December 8, 2021
December 8, 2021
Why Are the Holidays So Hard on Mental Health?
The holidays are a time for family reunions, good food and joyous celebrations. But the disruption in routine, potentially challenging family situations and an onset of seasonal affective disorder can also make this festive time incredibly hard.
The holidays can be a wonderful time to get together with family, enjoy a much deserved break from work, and stuff yourself with good food. But for some, the holiday season can be a challenging time for mental health. Routines are uprooted, finances in flux, and familial expectations and difficult conversations can be just enough to make you want to hibernate. That's especially true when you add COVID-19 and seasonal affective disorder into the mix.
Managing the Winter Blues With Psychedelics & Therapy
What Is Seasonal Affective Disorder?
According to CAMH, seasonal affective disorder (SAD) is a type of depression that occurs during the same season each year. For most people, this happens in the fall or winter but others have reported SAD symptoms in the summer as well. It's also been called season depression.
About 5% of adults in the US experience SAD and it typically lasts about 40% of the year. SAD is also more common in women than men.
Researchers believe that SAD can be triggered by changes in the amount of sunlight a person experiences. A lack of sunlight in the winter afternoon can upset a person’s biological clock and disturb neurotransmitter functions like the release of serotonin and dopamine.
With these chemicals interrupted, SAD can cause people to feel groggy, unfocused, and irritable, making it hard to form bonds with other people or be productive.
During the holiday season, it’s no wonder managing SAD, while navigating family during those cold, short days, can be especially challenging.
Mental Health Help Through the Holidays
Luckily, there are several ways to help individuals manage SAD and get the most out of the holiday season.
The most common remedy for SAD, light therapy, involves sitting in front of a light therapy box that emits a bright light (sans harmful UV rays). The lightbox mimics outdoor light, helping to stimulate chemical changes in your brain that lift your mood and ease SAD symptoms.
Most people see improvements within one or two weeks of starting treatment, with most finding that light therapy works best in conjunction with talk therapy.
Talk Therapy/Cognitive Behavioral Therapy
Talk therapy and Cognitive Behavioral Therapy can help provide people struggling with SAD opportunities to express and work through the negative feelings and symptoms of depression. The solutions could be things such as positive self-talk, giving oneself credit, creating space for positive responses, and practicing mindfulness.
To help combat the symptoms of depression, doctors will often prescribe Selective Serotonin Reuptake Inhibitors (SSRIs), a type of antidepressant that works by increasing the level of serotonin in the brain.
It’s important to note that, on average, SSRIs usually take about 4-6 weeks before people start feeling positive changes.
Psychedelics & SAD
Like antidepressants, psychedelic substances can help individuals struggling with SAD to improve their lives by having various effects on the mood-regulating serotonin system. The major difference is that clinicians have found that most people begin to positively respond to psychedelic substances when used in combination with psychotherapy, after just two sessions. This is groundbreaking, compared to antidepressants that maintain, rather than treat depression at its root.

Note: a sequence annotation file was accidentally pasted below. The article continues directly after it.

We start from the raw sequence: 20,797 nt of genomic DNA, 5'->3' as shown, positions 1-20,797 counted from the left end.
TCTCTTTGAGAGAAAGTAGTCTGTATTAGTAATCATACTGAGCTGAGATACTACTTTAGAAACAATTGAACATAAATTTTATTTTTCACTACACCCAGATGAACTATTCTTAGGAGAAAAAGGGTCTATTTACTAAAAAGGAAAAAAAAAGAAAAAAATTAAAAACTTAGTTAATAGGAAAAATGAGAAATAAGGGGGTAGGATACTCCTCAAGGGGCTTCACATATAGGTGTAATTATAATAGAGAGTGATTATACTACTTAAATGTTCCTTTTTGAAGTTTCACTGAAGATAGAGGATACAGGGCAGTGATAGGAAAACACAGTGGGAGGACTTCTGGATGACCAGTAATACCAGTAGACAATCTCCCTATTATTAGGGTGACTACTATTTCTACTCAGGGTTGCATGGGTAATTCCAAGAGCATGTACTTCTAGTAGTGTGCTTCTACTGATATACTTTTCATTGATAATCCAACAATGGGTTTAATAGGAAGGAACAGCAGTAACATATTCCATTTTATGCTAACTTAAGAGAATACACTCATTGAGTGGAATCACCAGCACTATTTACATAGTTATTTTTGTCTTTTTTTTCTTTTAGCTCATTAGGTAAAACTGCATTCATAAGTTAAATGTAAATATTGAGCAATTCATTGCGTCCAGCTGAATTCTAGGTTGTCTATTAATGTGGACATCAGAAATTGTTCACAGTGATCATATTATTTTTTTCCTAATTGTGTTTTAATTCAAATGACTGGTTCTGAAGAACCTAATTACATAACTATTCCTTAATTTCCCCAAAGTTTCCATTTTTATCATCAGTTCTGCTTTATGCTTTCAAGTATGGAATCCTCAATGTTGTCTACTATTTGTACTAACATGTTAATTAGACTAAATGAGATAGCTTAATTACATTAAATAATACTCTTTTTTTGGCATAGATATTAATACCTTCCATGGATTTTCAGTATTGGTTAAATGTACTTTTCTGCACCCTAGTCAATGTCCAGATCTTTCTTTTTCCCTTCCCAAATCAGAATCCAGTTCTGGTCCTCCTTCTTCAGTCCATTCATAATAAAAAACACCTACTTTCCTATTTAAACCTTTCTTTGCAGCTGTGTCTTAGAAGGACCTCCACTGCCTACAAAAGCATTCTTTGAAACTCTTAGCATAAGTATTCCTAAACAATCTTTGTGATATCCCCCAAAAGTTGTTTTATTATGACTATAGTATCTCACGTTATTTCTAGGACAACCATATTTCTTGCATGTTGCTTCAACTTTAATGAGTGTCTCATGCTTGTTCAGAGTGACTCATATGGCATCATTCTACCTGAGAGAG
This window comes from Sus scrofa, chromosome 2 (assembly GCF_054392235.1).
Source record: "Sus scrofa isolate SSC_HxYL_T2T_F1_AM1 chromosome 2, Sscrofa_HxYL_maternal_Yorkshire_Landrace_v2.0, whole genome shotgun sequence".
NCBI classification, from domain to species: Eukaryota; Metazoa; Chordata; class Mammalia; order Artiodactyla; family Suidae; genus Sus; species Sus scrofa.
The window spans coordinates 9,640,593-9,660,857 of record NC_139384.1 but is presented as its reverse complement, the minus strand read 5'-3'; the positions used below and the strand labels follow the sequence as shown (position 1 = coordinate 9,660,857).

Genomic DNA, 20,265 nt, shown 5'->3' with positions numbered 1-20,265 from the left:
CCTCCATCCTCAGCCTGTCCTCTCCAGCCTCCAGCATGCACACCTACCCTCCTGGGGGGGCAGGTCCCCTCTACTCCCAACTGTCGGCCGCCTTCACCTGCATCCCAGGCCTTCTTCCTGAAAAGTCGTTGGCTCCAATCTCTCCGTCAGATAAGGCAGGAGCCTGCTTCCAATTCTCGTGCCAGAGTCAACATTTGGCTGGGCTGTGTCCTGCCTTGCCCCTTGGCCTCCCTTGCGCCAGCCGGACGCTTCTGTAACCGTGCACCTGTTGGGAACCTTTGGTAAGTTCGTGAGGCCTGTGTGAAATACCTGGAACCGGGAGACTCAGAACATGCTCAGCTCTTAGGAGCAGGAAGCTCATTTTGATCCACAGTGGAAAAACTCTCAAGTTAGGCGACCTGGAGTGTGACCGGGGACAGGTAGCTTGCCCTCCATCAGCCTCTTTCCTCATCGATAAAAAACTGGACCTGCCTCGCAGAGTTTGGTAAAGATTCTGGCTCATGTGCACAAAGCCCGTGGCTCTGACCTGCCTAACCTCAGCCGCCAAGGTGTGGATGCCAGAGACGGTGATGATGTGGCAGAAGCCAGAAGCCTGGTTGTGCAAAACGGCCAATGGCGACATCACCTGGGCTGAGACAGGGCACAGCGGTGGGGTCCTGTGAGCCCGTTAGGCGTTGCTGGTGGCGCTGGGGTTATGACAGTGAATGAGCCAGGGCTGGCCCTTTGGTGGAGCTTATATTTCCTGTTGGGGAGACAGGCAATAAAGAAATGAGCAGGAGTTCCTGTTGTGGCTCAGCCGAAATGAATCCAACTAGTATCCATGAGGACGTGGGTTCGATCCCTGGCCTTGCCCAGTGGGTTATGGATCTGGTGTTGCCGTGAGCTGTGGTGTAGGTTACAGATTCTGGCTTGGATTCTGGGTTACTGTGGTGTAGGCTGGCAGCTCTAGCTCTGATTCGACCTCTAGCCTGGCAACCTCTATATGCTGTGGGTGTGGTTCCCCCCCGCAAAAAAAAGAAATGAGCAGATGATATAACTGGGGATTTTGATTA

Ketamine and psilocybin have been studied heavily for their ability to help treat symptoms of SAD. In ketamine trials, many people experienced improvements in their symptoms within a few hours, and often lasted a few weeks. Ketamine is known to help to stabilize mood and reduce symptoms of depression.
Psilocybin in conjunction with psychotherapy has demonstrated the ability to make traditional therapy more effective by improving openness and providing new states of consciousness by helping to dissolve the ego and preconceptions.
Microdosing psilocybin may also be an effective technique to combat seasonal changes in your mental health. Microdosing has been suggested by anecdotal evidence to improve mood and energy levels without impacting the state of consciousness.
Breathwork has also been known to help reduce stress and create feelings of openness, love, and gratitude, helping to combat anxiety, depression, and trauma blocks.
During the holiday season, it's especially important to remember to breathe when Uncle Keith and Aunt Karen start to talk politics over the turkey or Tofurky.
Like breathwork, meditation is a great tool to help yourself be and stay present. Meditating for just five minutes a day can help with focus and concentration, improve self-awareness and self-esteem, and lower levels of stress and anxiety.
While each of these treatment options can have healing opportunities for people experiencing SAD and other mental health issues, iSTRYM offers care providers and their patients a holistic approach to healing. With psychedelic-assisted treatment protocols, and wellness tools such as meditation, breathwork from SOMA Breath, and music therapy from LUCID, iSTRYM provides the most personalized mental health care available.